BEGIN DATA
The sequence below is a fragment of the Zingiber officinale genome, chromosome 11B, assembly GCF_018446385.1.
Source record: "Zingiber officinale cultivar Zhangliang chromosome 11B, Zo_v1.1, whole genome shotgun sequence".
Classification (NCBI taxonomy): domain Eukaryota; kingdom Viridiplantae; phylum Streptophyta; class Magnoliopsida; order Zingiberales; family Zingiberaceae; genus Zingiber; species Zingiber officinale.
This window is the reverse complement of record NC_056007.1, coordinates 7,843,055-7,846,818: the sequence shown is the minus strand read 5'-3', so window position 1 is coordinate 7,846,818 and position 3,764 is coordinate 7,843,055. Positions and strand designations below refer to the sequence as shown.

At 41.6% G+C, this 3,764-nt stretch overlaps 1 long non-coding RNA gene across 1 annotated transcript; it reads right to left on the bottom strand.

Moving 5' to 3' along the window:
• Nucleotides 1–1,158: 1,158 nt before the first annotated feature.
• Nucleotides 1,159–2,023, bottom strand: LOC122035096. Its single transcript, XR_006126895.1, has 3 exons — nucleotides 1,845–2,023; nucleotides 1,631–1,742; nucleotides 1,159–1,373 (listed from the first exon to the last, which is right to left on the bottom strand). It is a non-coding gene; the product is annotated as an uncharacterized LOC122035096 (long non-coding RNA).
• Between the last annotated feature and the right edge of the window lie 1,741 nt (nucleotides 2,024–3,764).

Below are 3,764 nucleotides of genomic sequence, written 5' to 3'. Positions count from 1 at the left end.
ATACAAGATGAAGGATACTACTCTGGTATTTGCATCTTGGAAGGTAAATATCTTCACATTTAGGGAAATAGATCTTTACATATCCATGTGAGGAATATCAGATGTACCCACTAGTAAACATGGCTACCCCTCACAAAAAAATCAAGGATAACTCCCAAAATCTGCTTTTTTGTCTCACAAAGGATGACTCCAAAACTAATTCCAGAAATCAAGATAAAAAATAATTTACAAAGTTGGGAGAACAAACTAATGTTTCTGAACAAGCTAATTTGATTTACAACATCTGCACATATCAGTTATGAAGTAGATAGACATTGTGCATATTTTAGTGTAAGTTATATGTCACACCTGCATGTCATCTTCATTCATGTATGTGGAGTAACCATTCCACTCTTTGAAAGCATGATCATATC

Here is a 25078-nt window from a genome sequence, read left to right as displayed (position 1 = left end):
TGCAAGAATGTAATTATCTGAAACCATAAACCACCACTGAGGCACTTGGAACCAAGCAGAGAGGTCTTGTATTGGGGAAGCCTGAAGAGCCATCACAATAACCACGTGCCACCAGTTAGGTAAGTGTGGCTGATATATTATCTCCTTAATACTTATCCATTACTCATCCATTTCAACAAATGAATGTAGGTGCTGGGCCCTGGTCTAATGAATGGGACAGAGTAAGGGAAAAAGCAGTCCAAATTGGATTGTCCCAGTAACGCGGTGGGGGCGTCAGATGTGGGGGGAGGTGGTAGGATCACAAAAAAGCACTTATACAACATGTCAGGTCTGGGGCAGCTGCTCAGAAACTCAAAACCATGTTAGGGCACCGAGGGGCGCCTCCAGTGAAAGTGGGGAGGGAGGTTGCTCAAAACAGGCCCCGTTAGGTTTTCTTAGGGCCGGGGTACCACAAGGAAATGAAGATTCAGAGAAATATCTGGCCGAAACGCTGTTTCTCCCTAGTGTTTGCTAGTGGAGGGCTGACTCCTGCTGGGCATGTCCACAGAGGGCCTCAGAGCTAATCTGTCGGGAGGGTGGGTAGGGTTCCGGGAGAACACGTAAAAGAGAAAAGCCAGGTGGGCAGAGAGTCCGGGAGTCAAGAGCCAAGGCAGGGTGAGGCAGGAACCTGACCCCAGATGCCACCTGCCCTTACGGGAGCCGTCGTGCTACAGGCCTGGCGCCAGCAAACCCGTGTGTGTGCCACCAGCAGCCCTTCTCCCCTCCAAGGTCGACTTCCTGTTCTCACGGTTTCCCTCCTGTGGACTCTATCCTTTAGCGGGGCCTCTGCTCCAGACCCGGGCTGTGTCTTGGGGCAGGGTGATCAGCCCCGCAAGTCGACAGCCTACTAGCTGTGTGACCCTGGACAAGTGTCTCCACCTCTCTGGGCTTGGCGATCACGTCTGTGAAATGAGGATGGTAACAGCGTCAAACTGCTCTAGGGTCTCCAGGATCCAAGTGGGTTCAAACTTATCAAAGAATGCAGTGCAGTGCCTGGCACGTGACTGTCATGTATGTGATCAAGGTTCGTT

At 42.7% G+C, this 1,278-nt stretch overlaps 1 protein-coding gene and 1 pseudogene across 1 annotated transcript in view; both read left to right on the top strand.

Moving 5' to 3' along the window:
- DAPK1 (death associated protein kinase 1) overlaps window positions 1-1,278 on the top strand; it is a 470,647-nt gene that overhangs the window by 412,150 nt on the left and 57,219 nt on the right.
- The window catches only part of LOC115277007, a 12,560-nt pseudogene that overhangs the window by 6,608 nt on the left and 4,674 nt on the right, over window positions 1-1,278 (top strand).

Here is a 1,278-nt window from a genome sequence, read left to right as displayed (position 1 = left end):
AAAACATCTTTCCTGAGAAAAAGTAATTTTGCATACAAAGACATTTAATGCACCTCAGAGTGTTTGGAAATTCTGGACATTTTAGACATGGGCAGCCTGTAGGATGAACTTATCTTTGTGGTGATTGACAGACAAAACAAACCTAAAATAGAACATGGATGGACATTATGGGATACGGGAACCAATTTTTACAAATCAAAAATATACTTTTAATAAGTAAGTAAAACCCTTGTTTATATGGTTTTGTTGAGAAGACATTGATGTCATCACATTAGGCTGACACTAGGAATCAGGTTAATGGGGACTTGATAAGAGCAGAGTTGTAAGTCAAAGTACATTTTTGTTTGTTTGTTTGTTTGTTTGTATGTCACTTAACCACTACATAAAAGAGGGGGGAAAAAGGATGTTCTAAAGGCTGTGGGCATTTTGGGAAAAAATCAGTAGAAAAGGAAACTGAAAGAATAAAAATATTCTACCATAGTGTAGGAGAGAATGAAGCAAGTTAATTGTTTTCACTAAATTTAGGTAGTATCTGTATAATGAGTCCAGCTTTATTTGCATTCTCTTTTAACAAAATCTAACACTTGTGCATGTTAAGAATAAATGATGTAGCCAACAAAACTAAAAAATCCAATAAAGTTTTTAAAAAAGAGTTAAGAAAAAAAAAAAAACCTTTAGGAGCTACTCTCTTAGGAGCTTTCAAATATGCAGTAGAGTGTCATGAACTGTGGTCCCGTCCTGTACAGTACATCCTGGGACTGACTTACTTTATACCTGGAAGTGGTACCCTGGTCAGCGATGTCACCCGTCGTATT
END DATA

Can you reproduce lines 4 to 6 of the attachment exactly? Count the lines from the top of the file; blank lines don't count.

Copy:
This window is the reverse complement of record NC_056007.1, coordinates 7,843,055-7,846,818: the sequence shown is the minus strand read 5'-3', so window position 1 is coordinate 7,846,818 and position 3,764 is coordinate 7,843,055. Positions and strand designations below refer to the sequence as shown.

At 41.6% G+C, this 3,764-nt stretch overlaps 1 long non-coding RNA gene across 1 annotated transcript; it reads right to left on the bottom strand.

Moving 5' to 3' along the window: